Then comes one of my favourite club classics EVER : Alison Limerick's Where love lives sublimely revamped by new diva Rita Campbell, who's previously sung for Stonebridge or on lots of PWL/Steps backing tracks in the 2000s. Oh how I wish I'd someday hear a full album of her ! My heart, my ears, all of me needs it... She breathes new life into this perfect song, building from a full accoustic first verse and chorus into a more beat-driven 2nd verse and chorus to fade.

Then, another pure classic, You don't know me, formerly by Armand Van Helden featuring Duane Harden, is stripped to the bone and sent straight into soul/blues heaven with Lewis Cutler's interpretation. Abigail Bailey returns on Rui Da Silva's 2001 number 1 Touch me, a song I didn't really know well but that's nice enough to wait till next treasure, Rapture, the Iio hit recently covered by Bananarama on their Viva album, with Sam Obernik (of Tim Deluxe's It just won't do fame). This version has kept all the energy of the original except the electronic arrangements are replaced by accoustic ones with rhythm guitar, and I, who have never been a fan of the accoustic guitar sound, am totally hooked, or should I say under the magic spell?!

Bimbo Jones' diva, Katherine Ellis, comes next with Hideaway, De'Lacy's cover, and as usual she gives strength and diva power to the song, making it sound punchy and rock, though with some jazzy musical elements in the instrumentations. Another intemporal anthem, You got the love, follows and for once it is a male vocalist that replaces Candi Staton's unforgettable version for The Source and it is none other than soulman Andrew Roachford. You can guess it is another highlight of the album but nearly all tracks here reach exceptional rates of quality.

Sacha Collisson invited Rosie Gaines to re-sing her own song Closer than close and it's all soul/jazz on this new version. Sunscreem's Perfect motion is next revamped and it is another favourite of mine that comes to a new life with Zoe Durrant's fresh vocals. Her voice also ends the CD on Mezmerized 09, which looks to me like being an original song especially written for the project. Maybe I'm wrong, though... But before the end, Justine Suissa did her best Tracey Thorn impersonation on the EBTG worldwide hit Missing, in the former spirit of the song, accoustic folk, and Sweet Female Attitude re-did their 2000 hit Flowers like Rosie Gaines previously did for the CD. I must admit that although the song was a #2 chart hit in the UK, I didn't know it at all. So it is hard for me to judge this new version, except that maybe it makes me feel the limits of such a concept album : I do appreciate chill-out versions of dance songs as long as... I already know these songs well. But that makes two out of 15 songs that I could get without so that's not bad at all!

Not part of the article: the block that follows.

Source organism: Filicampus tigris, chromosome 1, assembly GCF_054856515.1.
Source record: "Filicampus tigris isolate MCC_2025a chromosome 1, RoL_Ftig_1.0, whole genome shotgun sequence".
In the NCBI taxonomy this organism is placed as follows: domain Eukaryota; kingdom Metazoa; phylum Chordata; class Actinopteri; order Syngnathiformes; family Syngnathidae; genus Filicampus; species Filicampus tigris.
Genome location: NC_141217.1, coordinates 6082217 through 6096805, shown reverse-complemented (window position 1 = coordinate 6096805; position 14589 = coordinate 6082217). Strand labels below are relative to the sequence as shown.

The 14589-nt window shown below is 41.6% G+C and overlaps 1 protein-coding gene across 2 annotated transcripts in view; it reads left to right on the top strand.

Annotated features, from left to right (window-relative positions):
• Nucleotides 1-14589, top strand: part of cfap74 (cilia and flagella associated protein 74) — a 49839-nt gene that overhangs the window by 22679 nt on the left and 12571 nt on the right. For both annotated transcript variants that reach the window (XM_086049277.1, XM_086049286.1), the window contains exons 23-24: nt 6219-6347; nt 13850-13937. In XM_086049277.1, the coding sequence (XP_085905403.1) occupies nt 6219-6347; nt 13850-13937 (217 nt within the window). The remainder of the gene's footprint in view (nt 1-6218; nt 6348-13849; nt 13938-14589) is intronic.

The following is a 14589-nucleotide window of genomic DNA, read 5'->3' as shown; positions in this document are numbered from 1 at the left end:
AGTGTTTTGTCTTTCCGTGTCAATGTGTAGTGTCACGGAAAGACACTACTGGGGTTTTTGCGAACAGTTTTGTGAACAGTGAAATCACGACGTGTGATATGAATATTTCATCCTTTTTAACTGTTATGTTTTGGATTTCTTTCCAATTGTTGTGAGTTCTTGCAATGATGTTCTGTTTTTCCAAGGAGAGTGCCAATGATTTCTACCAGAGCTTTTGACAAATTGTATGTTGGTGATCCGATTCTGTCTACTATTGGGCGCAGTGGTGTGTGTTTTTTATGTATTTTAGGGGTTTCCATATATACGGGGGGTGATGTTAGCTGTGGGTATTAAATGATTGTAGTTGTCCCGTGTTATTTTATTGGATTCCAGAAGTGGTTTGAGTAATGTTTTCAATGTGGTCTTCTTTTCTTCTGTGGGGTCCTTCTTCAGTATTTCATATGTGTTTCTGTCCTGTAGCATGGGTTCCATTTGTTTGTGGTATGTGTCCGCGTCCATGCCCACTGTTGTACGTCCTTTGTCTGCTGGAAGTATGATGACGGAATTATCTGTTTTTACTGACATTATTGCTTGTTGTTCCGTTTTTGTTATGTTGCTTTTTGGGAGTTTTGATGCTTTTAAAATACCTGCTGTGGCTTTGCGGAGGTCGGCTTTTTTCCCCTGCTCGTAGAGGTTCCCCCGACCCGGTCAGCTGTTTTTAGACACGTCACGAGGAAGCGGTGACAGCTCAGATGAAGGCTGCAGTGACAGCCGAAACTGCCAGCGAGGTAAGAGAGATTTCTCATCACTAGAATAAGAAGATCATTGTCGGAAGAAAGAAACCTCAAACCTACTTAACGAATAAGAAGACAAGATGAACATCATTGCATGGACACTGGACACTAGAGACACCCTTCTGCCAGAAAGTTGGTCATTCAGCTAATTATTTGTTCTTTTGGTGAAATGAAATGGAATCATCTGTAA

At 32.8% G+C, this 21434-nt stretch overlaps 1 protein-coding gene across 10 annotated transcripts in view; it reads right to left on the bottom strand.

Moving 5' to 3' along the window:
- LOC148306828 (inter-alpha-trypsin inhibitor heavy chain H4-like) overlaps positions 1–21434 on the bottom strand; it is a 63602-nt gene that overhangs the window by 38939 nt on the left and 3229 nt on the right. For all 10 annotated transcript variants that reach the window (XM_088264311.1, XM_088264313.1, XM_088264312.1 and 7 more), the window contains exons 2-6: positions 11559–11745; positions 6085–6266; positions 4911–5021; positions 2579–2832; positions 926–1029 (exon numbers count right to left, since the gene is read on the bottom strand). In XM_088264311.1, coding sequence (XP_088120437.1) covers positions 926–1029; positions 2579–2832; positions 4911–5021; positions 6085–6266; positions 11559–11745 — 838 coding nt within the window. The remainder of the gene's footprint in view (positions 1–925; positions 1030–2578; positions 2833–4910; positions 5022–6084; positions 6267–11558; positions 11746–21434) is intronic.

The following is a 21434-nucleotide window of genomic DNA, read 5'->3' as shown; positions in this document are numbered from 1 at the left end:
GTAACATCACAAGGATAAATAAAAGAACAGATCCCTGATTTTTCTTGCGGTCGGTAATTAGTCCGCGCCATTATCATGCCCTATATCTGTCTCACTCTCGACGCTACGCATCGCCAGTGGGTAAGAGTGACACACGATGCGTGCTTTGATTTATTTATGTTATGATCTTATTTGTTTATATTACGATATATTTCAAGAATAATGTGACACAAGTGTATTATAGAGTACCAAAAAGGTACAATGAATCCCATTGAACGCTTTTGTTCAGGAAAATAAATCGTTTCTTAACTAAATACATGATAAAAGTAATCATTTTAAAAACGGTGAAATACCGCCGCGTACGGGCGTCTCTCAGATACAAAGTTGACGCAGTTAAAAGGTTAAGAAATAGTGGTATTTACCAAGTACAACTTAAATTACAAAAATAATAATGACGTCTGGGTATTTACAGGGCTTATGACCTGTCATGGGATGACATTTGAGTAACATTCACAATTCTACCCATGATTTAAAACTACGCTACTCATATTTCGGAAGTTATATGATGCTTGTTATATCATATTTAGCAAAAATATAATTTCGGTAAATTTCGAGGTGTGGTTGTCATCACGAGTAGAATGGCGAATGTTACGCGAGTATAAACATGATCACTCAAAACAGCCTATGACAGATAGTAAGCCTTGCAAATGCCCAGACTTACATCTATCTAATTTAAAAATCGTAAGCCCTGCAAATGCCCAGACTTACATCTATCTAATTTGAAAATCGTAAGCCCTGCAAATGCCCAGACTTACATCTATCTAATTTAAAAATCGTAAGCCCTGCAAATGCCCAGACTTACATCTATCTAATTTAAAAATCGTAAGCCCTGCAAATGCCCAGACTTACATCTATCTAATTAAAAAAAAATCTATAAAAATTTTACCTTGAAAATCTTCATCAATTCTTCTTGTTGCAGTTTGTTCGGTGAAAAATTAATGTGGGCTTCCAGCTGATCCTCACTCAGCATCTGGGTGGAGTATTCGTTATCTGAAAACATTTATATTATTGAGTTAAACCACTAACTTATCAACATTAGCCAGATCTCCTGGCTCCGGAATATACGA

Add to this several instrumental interludes to help these songs melt one into another and you'll get an ideal chill-out CD to be the musical background for an evening with friends or just while reading a good book in bed or cooling with the one you love in a warm bath with candles.